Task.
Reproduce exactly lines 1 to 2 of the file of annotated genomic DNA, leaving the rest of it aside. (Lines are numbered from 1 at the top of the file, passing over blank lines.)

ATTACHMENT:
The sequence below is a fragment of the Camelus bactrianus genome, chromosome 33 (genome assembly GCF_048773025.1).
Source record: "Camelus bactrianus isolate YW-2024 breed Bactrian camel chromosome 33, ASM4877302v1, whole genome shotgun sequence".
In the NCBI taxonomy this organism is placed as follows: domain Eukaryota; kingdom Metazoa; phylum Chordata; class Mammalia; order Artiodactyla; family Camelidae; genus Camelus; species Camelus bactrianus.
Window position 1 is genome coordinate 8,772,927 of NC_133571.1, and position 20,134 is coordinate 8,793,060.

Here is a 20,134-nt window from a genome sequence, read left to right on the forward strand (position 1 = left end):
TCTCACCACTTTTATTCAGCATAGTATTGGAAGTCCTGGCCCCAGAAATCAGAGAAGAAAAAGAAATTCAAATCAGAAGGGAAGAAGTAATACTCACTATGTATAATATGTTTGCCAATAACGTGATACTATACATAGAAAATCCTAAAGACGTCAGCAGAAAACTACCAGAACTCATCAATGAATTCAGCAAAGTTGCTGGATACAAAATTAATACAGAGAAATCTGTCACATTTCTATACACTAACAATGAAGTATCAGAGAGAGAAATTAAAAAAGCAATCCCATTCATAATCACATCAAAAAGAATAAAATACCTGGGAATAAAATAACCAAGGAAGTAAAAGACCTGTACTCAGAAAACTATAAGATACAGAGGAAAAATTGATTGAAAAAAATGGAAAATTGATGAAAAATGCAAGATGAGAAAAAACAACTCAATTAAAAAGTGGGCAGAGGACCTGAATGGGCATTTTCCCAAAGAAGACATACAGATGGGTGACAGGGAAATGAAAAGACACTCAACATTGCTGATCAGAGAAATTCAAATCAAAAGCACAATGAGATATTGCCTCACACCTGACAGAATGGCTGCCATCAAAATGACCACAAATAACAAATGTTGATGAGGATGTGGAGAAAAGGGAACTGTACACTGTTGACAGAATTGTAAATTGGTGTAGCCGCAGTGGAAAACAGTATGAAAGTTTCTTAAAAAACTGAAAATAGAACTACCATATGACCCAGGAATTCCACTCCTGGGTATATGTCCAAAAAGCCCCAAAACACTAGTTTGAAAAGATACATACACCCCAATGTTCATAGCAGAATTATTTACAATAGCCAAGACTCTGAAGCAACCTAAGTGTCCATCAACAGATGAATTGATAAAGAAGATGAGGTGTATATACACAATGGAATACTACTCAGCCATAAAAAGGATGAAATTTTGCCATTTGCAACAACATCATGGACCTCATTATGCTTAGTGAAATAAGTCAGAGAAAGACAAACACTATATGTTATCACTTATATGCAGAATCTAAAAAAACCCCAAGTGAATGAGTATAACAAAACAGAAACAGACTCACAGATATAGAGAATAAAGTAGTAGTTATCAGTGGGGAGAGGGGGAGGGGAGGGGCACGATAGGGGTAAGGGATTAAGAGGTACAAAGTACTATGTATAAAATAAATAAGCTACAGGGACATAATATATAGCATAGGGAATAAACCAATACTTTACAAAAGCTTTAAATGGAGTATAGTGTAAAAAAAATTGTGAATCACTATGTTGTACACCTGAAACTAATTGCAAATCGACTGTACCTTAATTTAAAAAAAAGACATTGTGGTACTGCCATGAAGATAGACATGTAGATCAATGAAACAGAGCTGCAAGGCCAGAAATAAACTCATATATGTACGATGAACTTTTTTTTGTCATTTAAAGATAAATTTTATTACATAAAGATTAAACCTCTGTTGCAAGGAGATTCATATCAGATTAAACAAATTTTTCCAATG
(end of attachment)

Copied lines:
The sequence below is a fragment of the Camelus bactrianus genome, chromosome 33 (genome assembly GCF_048773025.1).
Source record: "Camelus bactrianus isolate YW-2024 breed Bactrian camel chromosome 33, ASM4877302v1, whole genome shotgun sequence".